• Social media profiles rank high in Google
  • Profile photos are usually shown in Google Images


The most important social networks are…

Use Your Social Media Profiles Makes Them Rank Higher
Make sure all media profiles are 100% complete and include your artwork (which can usually be categorized into albums, pinboards, etcs). Adding connections and posting ongoing updates send good signals to Google that you’re a legit person/business. If you want to populate Google with your content, using social media profiles is probably the easiest way to do that.


5. YouTube Video SEO

YouTube videos can also appear in Google. This is called video seo and looks like this:

YouTube SEO

  • Create your video
  • Label your video file as the keyword, then upload to Youtube
  • Design a custom thumbnail, label it with your keyword, then upload it
  • Write a nice title which should also include your keyword
  • Write a long (preferably 400+ word) description using your keyword 2-3 times
  • Don’t overdo it on the tags, but add a few
  • Get more likes, views, comments by promoting it
  • Embed it on your website (# of embeds is a ranking factor)
  • ALWAYS respond to comments as these will help it rank higher

FYI here’s an updated video of René if you want to hear her story…


6. Get An Artist Wikipedia Page

I’ve done quite a few of these, unfortunately Wikipedia doesn’t want the writer to have any connection to the artist, so I probably shouldn’t publicize them. But here’s how to get one.

Step 1: Gather Sources – gather links from ALL online articles you’re mentioned in. These should not be published by you (eg. your website) since that would be considered biased and against their guidelines, which I recommend skimming through. There is no perfect number of sources, but ideally it should be over 15. To find these, Google your name, scroll through the results, then start building your list. You can setup a Google Alert for when someone publishes something about you in the future. Once you have a list of sources, it’s time to write a draft.

Step 2: Write A Factual, Non-Biased Draft – look at the format of RenéLaura, and other artist Wikipedia pages. Follow a similar format: early life and background, works of art, exhibitions, collections, references, etc. It should be similar. Also notice nearly EVERY sentence is cited. You don’t have to copy/paste exact sentences from your sources, but the article should be derived from them, NOT your own words. So just do the best you can to write the article while citing your sources. Also leave out any promotional or exaggerating tone.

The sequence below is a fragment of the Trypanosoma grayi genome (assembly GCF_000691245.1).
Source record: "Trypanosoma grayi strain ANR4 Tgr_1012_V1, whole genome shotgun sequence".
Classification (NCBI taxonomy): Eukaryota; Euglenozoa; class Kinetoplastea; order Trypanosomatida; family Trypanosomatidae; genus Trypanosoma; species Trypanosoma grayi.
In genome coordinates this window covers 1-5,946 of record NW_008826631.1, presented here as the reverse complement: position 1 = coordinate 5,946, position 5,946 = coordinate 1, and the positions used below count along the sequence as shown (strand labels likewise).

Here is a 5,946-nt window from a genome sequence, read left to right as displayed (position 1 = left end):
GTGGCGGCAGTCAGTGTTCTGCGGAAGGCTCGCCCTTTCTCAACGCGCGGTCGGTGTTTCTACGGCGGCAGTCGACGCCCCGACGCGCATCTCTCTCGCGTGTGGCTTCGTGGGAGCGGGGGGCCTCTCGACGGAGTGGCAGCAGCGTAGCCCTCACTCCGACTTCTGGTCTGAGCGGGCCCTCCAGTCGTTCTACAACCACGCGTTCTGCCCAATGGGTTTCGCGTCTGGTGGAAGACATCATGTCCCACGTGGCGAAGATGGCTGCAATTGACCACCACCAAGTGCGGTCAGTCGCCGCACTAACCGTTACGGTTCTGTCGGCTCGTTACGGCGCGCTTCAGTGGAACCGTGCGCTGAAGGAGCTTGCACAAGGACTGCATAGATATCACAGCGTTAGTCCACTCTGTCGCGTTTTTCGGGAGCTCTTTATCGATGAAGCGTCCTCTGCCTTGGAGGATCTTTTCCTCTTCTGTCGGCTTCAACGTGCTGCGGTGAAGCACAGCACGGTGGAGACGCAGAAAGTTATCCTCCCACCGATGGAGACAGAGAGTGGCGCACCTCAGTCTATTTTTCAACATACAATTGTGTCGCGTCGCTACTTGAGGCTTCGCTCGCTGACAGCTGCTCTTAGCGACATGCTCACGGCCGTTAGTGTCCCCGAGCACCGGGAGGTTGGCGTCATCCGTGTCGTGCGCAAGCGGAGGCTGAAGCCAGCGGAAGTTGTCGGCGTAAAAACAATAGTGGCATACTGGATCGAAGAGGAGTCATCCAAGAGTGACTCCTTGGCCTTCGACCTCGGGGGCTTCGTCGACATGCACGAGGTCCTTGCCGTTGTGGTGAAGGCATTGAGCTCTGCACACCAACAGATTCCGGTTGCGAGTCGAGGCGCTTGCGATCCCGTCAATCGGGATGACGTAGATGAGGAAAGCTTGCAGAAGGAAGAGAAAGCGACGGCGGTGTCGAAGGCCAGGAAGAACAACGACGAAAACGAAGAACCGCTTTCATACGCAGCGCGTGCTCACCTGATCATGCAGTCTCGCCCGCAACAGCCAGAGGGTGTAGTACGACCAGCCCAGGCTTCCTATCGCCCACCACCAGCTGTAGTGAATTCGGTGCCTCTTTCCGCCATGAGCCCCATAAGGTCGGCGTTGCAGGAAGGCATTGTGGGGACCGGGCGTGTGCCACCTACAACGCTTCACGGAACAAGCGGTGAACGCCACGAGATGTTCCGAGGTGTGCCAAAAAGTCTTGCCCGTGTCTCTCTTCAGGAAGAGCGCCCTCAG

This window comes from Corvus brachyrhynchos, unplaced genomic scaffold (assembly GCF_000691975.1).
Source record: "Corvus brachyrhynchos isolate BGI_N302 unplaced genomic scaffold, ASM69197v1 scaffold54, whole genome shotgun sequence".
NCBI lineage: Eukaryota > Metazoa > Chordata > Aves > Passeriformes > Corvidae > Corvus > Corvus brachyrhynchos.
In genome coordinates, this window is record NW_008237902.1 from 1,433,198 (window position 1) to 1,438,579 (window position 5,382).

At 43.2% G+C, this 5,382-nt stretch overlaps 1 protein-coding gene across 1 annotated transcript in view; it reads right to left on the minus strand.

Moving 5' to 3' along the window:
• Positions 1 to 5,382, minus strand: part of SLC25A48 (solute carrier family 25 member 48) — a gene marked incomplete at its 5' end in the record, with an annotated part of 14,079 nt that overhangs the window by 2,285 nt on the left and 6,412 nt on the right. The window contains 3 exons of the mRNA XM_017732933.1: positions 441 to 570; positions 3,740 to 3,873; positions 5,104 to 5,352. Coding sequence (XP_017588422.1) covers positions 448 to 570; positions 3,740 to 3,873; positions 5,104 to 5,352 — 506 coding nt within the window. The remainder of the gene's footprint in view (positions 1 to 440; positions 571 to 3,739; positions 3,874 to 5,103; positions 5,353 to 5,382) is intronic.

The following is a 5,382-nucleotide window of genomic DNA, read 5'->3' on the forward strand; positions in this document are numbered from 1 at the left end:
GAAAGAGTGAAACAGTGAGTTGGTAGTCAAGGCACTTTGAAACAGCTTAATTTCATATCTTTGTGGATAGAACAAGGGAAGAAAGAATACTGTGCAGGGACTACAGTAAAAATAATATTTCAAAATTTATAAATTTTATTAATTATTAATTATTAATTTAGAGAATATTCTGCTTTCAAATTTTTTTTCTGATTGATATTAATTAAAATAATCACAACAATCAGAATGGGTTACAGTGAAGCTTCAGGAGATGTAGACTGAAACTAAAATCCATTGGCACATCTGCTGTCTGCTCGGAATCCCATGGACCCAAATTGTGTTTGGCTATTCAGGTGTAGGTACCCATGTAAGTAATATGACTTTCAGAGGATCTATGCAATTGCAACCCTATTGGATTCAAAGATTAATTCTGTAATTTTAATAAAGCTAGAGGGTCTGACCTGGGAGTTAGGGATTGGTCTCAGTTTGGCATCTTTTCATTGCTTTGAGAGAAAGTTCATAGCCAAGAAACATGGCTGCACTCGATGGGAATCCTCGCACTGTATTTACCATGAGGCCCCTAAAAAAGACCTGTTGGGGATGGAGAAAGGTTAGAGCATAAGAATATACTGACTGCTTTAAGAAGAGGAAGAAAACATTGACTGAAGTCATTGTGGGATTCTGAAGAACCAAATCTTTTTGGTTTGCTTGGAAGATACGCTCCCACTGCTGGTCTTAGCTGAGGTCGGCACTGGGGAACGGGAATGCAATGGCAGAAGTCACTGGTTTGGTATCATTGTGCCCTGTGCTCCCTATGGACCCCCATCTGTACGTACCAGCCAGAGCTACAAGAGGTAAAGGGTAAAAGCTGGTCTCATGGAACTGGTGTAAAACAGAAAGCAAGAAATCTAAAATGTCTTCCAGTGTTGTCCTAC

Step 3: Hire A Wikipedia Article Writer – it is against Wikipedia’s guidelines to publish an article about yourself (since it’s biased). You will need someone to review your draft, make sure it follows Wikipedia guidelines, and write the first draft in Wikipedia code. You can hire a Wikipedia article writer by signing up for a freelancer account then posting a job for a “Wikipedia Article Writer” (there are plenty out there). Either wait for people to apply, or search for a writer and ask high-rated people if they’re interested. Most of them are overseas, but all the ones I hired worked well for me. Just make sure they have very good reviews.

Step 4: Work With Your Wikipedia Writer To Get It Published – they will tell you if anything needs to be fixed. Just send them your draft, list of sources, and a few images if you’re including a “works” section. Thy will also need your main picture and information that shows on the right side of the page. From here, it’s just a matter of working with your writer. I am not a writer so I can’t answer too many questions about this, but your writer should be able to.

There are plenty of Wikipedia article writers out there:

Wikipedia Artile Writers


7. SEO For Art Galleries

If you run an art gallery I assume you want to rank high in Google for your represented artist names as well as “Art Gallery Chicago” or whatever city you’re in. Here’s how to do that…


Create A Page For Each Artist – if you search “René Schuler” do you think Google will serve a page showing 20 different artists? No, you need a separate page on your site for each artist.

Optimize Your Artist Pages

  • Use the artist name as the page title
  • Ideally their portfolio should include a lot of their work